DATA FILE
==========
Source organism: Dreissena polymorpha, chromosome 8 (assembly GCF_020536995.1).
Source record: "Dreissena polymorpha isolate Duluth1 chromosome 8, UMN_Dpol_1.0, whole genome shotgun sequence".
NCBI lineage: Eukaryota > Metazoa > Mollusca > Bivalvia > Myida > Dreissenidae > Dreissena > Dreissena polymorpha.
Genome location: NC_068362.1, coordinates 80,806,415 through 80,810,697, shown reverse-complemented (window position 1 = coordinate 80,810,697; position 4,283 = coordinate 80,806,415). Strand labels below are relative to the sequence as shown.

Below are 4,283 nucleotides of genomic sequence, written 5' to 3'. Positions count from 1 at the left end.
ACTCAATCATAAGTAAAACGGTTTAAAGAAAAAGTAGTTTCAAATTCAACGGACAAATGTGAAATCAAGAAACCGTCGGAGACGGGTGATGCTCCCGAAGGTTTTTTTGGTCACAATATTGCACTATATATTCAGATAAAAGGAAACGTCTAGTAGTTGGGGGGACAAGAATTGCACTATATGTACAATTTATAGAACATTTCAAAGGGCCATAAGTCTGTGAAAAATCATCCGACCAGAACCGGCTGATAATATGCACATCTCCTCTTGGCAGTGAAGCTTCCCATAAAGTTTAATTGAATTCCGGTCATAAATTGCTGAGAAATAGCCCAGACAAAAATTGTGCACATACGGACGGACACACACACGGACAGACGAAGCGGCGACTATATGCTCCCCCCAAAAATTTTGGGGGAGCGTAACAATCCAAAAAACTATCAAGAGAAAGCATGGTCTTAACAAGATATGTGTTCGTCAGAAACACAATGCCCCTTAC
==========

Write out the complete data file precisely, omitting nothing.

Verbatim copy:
Source organism: Dreissena polymorpha, chromosome 8 (assembly GCF_020536995.1).
Source record: "Dreissena polymorpha isolate Duluth1 chromosome 8, UMN_Dpol_1.0, whole genome shotgun sequence".
NCBI lineage: Eukaryota > Metazoa > Mollusca > Bivalvia > Myida > Dreissenidae > Dreissena > Dreissena polymorpha.
Genome location: NC_068362.1, coordinates 80,806,415 through 80,810,697, shown reverse-complemented (window position 1 = coordinate 80,810,697; position 4,283 = coordinate 80,806,415). Strand labels below are relative to the sequence as shown.

Below are 4,283 nucleotides of genomic sequence, written 5' to 3'. Positions count from 1 at the left end.
ACTCAATCATAAGTAAAACGGTTTAAAGAAAAAGTAGTTTCAAATTCAACGGACAAATGTGAAATCAAGAAACCGTCGGAGACGGGTGATGCTCCCGAAGGTTTTTTTGGTCACAATATTGCACTATATATTCAGATAAAAGGAAACGTCTAGTAGTTGGGGGGACAAGAATTGCACTATATGTACAATTTATAGAACATTTCAAAGGGCCATAAGTCTGTGAAAAATCATCCGACCAGAACCGGCTGATAATATGCACATCTCCTCTTGGCAGTGAAGCTTCCCATAAAGTTTAATTGAATTCCGGTCATAAATTGCTGAGAAATAGCCCAGACAAAAATTGTGCACATACGGACGGACACACACACGGACAGACGAAGCGGCGACTATATGCTCCCCCCAAAAATTTTGGGGGAGCGTAACAATCCAAAAAACTATCAAGAGAAAGCATGGTCTTAACAAGATATGTGTTCGTCAGAAACACAATGCCCCTTAC